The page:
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Tuesday, Jun 19, 2018
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Pharmacy owner stole $5 million from Medicare/Medicaid

TAMPA - More than 10 years ago, after he was convicted of filing bogus Medicaid claims from his Palm Harbor pharmacy, Samuel Wahba was told he couldn't participate in such federal programs for 15 years.
Instead, Wahba changed the name of his business and got other people to submit bogus claims for him, stealing more than $5 million, according to an agreement he reached with the U.S. Attorney's Office and filed last week.
Friday, Wahba, 46, pleaded guilty to health care fraud, making false statements to a federal agency, filing false claims with federal health care programs and failing to disclose his exclusion from participating in such programs.
Though Wahba has not been sentenced, the law calls for a maximum five-year prison sentence, followed by three years of probation. He also could face fines of more than $10 million because federal law calls for a fine of $250,000 or twice the amount lost by the government, whichever is greater.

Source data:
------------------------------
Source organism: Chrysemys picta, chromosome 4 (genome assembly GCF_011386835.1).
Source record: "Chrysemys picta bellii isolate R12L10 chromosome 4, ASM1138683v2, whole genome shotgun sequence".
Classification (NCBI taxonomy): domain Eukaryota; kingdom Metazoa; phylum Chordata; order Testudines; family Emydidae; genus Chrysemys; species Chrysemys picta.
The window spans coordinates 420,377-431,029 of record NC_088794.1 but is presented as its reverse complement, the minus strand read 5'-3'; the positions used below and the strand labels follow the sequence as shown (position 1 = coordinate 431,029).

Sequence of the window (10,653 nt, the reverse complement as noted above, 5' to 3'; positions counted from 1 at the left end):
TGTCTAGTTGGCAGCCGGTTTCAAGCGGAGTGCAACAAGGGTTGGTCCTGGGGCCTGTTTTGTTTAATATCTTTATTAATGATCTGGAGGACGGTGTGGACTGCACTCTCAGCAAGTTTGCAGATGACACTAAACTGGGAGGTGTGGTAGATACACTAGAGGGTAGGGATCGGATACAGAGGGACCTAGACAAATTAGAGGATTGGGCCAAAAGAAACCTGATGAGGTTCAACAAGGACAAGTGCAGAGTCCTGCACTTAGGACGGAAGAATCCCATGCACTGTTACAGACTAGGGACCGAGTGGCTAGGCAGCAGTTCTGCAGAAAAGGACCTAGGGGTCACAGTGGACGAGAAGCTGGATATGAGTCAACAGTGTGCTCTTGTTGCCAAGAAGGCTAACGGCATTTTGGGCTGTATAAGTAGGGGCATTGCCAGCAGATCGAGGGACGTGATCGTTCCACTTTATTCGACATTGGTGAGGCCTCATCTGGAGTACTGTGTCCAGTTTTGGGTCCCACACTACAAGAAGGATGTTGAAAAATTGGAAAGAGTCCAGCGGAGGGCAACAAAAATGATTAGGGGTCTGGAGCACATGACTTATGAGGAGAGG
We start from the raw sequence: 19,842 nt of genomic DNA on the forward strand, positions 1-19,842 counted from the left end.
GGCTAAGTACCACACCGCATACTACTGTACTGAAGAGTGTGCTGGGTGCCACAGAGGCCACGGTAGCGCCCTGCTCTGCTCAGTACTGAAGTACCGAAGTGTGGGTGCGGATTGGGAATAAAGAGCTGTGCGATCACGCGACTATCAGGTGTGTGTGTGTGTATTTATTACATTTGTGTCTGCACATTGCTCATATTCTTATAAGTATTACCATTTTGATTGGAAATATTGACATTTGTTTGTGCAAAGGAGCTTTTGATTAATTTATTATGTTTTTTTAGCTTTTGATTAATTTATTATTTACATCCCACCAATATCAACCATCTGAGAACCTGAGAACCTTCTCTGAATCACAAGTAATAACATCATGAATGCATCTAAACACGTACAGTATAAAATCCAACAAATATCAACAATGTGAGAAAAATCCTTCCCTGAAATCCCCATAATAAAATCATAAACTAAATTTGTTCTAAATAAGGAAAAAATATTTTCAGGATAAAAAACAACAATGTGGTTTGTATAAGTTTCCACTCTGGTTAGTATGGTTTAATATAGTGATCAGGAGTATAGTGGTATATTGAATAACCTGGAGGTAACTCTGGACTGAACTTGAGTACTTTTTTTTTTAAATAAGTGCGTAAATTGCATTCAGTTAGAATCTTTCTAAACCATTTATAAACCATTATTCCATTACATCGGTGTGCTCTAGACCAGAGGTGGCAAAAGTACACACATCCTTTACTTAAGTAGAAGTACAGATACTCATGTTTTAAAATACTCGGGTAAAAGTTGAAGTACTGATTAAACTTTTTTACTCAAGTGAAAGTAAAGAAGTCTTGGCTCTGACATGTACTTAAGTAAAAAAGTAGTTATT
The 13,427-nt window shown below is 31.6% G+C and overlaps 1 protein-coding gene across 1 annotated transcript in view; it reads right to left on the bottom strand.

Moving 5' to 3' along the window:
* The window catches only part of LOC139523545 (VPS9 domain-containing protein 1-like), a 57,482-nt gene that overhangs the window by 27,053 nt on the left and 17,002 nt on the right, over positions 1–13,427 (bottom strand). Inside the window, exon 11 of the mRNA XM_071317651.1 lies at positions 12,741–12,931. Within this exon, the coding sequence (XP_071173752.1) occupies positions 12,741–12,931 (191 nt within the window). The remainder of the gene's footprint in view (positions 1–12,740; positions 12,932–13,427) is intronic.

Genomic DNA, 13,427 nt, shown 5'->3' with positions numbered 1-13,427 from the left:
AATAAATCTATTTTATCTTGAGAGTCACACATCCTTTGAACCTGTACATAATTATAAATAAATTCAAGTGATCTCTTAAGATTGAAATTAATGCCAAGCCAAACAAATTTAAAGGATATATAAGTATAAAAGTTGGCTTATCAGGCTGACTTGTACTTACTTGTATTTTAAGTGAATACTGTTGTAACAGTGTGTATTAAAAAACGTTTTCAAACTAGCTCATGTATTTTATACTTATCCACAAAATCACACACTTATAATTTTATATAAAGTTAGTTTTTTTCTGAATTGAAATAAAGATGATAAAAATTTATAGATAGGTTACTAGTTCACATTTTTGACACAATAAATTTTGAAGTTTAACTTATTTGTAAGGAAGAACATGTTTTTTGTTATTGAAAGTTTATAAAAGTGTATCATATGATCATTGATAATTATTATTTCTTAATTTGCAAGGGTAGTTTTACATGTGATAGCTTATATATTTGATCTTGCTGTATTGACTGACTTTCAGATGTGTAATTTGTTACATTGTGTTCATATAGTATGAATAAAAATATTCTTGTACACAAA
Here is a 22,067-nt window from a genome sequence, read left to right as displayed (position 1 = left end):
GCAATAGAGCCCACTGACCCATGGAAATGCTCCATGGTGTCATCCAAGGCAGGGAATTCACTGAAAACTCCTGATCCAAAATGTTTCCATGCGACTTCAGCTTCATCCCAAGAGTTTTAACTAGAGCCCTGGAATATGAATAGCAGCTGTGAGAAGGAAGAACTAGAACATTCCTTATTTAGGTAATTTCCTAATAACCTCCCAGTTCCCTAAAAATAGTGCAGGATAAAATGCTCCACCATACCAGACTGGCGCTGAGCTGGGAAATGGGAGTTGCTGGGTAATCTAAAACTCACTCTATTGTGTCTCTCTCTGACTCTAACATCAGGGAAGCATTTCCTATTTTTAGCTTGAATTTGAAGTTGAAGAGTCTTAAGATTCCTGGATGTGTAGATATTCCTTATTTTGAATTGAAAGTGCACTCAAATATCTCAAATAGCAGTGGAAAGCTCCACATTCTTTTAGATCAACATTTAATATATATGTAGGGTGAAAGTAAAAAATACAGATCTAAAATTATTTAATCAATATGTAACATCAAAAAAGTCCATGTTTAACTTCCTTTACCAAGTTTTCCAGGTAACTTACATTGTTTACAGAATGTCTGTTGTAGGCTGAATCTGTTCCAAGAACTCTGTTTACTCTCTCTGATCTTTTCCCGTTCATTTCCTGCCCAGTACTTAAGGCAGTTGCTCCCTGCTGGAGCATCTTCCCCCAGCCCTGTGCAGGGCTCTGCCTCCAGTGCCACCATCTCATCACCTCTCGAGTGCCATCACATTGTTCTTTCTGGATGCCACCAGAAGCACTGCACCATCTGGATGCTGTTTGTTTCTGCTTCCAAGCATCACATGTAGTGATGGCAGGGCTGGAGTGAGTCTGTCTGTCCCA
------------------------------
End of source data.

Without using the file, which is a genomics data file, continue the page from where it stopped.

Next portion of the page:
Wahba's odyssey through the criminal justice system began on Aug. 10, 2001, when he was convicted in Pinellas County of Medicaid provider fraud, two counts of grand theft and one count of violating the state's racketeering law. He perpetrated the fraud from the Clover Pharmacy, at 3325 Tampa Road in Palm Harbor.
He was informed the following year that he could not participate in any program involving Medicare or Medicaid reimbursements for 15 years, according to court documents. He also was required to submit an application before receiving further reimbursements from the federal health programs.
Wahba didn't wait. Instead, he changed the name of his business to St. George Pharmacy and had three other people pretend they were the owners, according to federal prosecutors. At least two of those people knew he was barred from receiving reimbursements, according to the plea agreement, which doesn't name Wahba's associates.
St. George Pharmacy submitted thousands of claims for reimbursement to Medicaid, Medicare and Tricare, which serves current and former military members and their families, according to the plea agreement. The total, from January 2003 to August 2012, came to $5.2 million.

As part of his plea agreement, Wahba agreed to be permanently excluded from participating in federal health programs involving claims reimbursements.

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